… it doesn’t matter which of the Democratic candidates for president now looks as though they might be able to appeal to Republicans, because none of them will. It won’t matter who they are or where they come from or what kind of talent they have. Once they’re run through the conservative media wringer, everyone on the right will despise them.
Which suggests that Democrats should do something radical and pick the candidate they like the best, not the candidate they think other people will like. Most Democrats like Ocasio-Cortez, so they shouldn’t be worried if Republicans hate her. Likewise, they shouldn’t freak out when Fox News and the rest of the conservative media start going to town on their nominee and whatever negligible approval that person has among Republicans disappears. It’s inevitable.
The role of “electability” has always been to convince voters to pick someone other than the candidate they prefer. The idea is to tell audiences which candidate has the broad appeal to win.
The metric pundits usually employ is, “Which Democrat could most easily pass for a Republican?” and vice-versa.
“Electability” tends to come up most in election seasons when the incumbent president is violently unpopular with minority-party voters. This is why people should be cautious now. With Democratic voters so anguished by Trump’s presidency they’ll pick anyone they think is the best bet to win, be on the lookout for experts pretending to know the unknowable — how the broad mean of voters will behave nearly two years from now.
Picking who we want, rather than who we think mythical “centrists” will vote for, is important for two reasons. One, as we should have learned in 2016, a lot of people are likely to sit out an election if the Dem candidate, or either candidate, isn’t somebody they feel good about voting for. Just a D after the name isn’t enough.
In the endless social media discussions of which candidate is “electable,” I keep saying that the one with the broadest and deepest genuine support among liberal/progressive voters can beat Trump, because the base will turn out for such a candidate. However, we don’t know who that person is yet. It will be several months before we do know. Don’t listen to anyone who says otherwise.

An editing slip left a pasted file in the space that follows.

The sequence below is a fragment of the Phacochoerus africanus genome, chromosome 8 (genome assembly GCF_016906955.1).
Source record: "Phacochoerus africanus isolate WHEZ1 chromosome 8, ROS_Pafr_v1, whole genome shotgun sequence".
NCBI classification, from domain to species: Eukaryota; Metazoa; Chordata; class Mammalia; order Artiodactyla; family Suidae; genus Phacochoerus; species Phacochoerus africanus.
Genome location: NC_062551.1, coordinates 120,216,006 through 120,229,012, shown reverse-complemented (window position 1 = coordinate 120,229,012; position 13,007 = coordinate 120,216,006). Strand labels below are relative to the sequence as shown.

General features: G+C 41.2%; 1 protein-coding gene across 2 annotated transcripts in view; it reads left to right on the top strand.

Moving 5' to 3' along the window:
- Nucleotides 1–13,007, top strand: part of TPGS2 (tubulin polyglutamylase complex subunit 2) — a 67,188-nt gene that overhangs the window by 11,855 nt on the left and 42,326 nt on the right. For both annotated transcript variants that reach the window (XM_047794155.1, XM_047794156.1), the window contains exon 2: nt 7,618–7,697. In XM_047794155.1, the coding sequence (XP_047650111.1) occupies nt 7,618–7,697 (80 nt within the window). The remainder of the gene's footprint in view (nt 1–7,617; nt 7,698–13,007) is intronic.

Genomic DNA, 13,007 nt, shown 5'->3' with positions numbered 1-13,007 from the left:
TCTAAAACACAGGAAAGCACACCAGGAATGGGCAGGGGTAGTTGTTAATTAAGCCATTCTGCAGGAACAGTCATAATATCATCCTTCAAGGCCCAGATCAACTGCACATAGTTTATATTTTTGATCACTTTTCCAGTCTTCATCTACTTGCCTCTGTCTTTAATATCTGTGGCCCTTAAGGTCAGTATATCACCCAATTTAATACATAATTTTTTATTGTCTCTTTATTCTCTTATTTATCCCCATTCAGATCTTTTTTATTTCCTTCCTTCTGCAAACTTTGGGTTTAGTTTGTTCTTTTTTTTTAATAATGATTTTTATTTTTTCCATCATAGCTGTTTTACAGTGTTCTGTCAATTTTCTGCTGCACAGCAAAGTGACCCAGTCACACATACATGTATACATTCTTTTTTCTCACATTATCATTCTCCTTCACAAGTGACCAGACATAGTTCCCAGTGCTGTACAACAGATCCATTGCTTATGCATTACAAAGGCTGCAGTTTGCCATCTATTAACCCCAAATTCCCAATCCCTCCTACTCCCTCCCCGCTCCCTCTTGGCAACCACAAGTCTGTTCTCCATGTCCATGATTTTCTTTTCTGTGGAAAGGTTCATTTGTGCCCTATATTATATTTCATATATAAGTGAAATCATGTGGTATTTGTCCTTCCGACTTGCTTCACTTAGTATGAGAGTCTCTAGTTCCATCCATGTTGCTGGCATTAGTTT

By genuine support I mean the person who actually embodies and expresses our hopes, ideals, and policy preferences. Not-genuine support is voting in the primary for the candidate the teevee ads keep saying can beat Trump, whether you like that candidate or not. I’m convinced Hillary Clinton won a lot of primaries with that argument.
The other reason to vote for the person we most want to be president is that winning the next election isn’t enough. The Democrats need to sustain power and build on it. As Martin Longman wrote awhile back, “Democrats have a pattern of losing their majorities at the first opportunity after they gain them. This happened in the 1994 midterms and again in the 2010 midterms.” I would add that every time Republicans take back a portion of government from Democrats they are even more crazy right-wing than they were before.
Even assuming the “safe” pragmatic incrementalist blah blah blah Democrat takes back the White House in 2020, and even if we take over both houses of Congress, if the Dems fritter away the next two years with small-bore incrementalist policies that mean little to most people, you can pretty much count on another midterm shellacking. And then we’ll be back to nowhere.
Going back to Paul Waldman’s column, it hardly matters what Democrats propose or what they do; the right-wing media will blast them for it. The next Democratic presidential nominee will be soundly denounced by the right-wing media infrastructure. She or he will be called radical, socialist (all of them; not just Bernie Sanders), America-hating, military-hating, God-hating, and crazy. Any policies she or he runs on will be socialist, job-killing, budget-busting (like they care), too expensive, ruinous, and will amount to giving undeserving people something they didn’t earn. It hardly matters how centrist or conciliatory the nominee might be, or whether, like Obamacare, the hated policy is one that originated on the Right and is based on conservative principles. The Right will pour fire and hate speech upon it, and Fox News regular viewers will be certain that if this terrible thing comes to pass, America is done.
So, no more defensive nominees. Vote for the nominee you want to be president.